He assured Wicker that the FCC has staff that can begin correcting the maps immediately.

A point of contention occurred when Wicker asked if the agencies had come to a consensus on Ligado’s controversial use of radio frequency spectrum. Ligado, an internet service provider, has been allowed to operate in spite of claims that it interferes with GPS signals used by the military and aerospace manufacturers.

The battle for spectrum is set to continue, as leaders failed to come to an agreement on Tuesday.

“I do not envy the position the FCC is in because at the end of the day, there’s going to be a winner or a loser,” Wicker said. “We’re either going to have more broadband at the expense of GPS, or we’re going to protect GPS at the expense of a fourth broadband system.”

O’Rielly’s prospects for reconfirmation seem high, as Wicker confirmed that he was strongly supportive of the commissioner.

Continue Reading

Broadband's Impact

FCC Fines Company $4.1 Million for Slamming and Cramming Consumer Phone Lines

The Federal Communications Commission on Thursday fined Tele Circuit Network Corporation for switching consumers’ service providers.

Benjamin Kahn

Published

on

Photo of Geoffrey Starks by Amelia Holowaty Krales of the Verge

June 17, 2020 — Senate Commerce Committee Chairman Roger Wicker, R-Miss., used a nominations hearing on Tuesday to grill Federal Communications Commissioner Michael O’Rielly on issues ranging from the Ligado decision to poor broadband mapping data.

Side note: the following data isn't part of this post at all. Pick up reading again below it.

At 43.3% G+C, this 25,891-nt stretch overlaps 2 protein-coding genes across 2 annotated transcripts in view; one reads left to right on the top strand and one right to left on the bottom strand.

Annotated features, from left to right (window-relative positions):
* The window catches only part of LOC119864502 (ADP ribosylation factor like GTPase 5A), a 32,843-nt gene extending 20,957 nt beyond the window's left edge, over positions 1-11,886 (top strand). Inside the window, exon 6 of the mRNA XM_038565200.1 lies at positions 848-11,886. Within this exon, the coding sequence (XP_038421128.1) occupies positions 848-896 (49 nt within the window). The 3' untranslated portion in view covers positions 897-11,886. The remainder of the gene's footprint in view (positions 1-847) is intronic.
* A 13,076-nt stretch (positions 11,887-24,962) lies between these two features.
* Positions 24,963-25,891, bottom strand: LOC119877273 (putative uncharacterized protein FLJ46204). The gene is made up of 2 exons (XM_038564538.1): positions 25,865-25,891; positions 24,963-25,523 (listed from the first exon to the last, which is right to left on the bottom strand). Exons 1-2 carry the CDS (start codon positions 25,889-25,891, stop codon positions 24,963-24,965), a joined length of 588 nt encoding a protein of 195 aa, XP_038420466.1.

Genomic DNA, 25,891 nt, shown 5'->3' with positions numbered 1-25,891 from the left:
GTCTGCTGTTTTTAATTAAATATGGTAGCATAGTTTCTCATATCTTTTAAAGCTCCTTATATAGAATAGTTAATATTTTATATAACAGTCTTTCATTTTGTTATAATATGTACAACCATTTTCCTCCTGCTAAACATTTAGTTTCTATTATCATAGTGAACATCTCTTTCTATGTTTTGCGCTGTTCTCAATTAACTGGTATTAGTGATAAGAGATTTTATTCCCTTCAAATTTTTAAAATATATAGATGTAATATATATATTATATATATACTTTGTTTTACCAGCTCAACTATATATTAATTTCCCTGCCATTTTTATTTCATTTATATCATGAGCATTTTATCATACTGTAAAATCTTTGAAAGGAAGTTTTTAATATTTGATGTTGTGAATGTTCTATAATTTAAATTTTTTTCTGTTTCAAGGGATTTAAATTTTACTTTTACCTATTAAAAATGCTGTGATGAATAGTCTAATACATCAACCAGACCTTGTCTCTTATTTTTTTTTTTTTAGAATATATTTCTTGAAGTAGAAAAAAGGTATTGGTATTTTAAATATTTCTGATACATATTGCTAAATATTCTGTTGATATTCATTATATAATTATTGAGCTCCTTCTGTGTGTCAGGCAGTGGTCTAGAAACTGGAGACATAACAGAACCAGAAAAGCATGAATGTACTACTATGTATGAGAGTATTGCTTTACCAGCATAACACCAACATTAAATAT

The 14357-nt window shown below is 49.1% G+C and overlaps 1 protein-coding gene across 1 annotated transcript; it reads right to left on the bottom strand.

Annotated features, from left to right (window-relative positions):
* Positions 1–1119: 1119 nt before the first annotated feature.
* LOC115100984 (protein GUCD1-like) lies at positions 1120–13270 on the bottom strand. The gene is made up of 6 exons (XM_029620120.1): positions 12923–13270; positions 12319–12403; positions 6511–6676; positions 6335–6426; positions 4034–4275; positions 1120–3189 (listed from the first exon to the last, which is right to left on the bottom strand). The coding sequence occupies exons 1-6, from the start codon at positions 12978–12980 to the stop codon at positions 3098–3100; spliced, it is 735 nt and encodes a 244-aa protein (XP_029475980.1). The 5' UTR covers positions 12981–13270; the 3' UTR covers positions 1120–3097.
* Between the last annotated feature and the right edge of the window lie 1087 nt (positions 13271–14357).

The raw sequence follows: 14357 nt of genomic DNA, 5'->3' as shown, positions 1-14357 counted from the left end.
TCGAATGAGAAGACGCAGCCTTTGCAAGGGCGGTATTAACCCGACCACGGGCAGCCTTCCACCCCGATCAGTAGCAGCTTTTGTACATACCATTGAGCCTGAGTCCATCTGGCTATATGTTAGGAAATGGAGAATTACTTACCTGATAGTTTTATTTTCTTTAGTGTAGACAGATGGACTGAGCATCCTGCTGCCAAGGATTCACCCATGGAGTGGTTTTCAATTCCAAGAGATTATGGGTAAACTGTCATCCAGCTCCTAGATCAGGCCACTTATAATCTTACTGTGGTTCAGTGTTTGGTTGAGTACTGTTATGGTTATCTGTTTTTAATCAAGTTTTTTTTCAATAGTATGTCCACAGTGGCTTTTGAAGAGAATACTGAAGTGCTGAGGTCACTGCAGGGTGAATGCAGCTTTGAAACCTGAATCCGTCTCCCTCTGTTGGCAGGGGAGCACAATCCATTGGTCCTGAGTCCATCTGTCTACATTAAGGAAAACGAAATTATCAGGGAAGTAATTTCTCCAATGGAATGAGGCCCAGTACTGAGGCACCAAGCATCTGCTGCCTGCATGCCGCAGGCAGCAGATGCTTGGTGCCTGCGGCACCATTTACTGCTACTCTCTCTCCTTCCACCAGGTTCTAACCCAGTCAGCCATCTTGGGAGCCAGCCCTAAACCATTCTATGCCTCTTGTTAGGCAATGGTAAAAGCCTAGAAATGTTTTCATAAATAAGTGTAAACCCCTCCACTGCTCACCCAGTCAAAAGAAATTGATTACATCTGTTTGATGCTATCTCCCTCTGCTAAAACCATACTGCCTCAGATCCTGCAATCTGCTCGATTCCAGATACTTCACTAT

The Trump administration has submitted O’Rielly’s name for re-confirmation to continue work in his current position as one of five commissioners at the independent federal agency.

Wicker said that he was unimpressed with the 10-year length of the Rural Digital Opportunity Fund, calling the build out period extraordinarily long.

“I think that there is a way to shorten the build out period,” Wicker said. “We don’t want to get consumers’ hopes up.”

He hinted at Congress being able to secure more funding to advance the pace of infrastructure buildout.

In response, O’Rielly committed to using his voice at the agency to attempt to shorten the planned buildout period, initially set for six years.

The agency’s lack of accurate mapping was further concerning to Wicker. The Broadband DATA Act recently mandated that the agency develop more accurate broadband maps.

Additionally, Wicker pointed out that the agency has continued efforts to fund broadband deployment even as it has failed to move forward on funding the collection of data for accurate broadband maps.

Wicker asked O’Rielly if he would commit to not furthering broadband funding until the agency’s maps were fixed. O’Reilly initially stopped short of committing, but after further prodding, agreed.

He assured Wicker that the FCC has staff that can begin correcting the maps immediately.

A point of contention occurred when Wicker asked if the agencies had come to a consensus on Ligado’s controversial use of radio frequency spectrum. Ligado, an internet service provider, has been allowed to operate in spite of claims that it interferes with GPS signals used by the military and aerospace manufacturers.

The battle for spectrum is set to continue, as leaders failed to come to an agreement on Tuesday.

“I do not envy the position the FCC is in because at the end of the day, there’s going to be a winner or a loser,” Wicker said. “We’re either going to have more broadband at the expense of GPS, or we’re going to protect GPS at the expense of a fourth broadband system.”

O’Rielly’s prospects for reconfirmation seem high, as Wicker confirmed that he was strongly supportive of the commissioner.

Continue Reading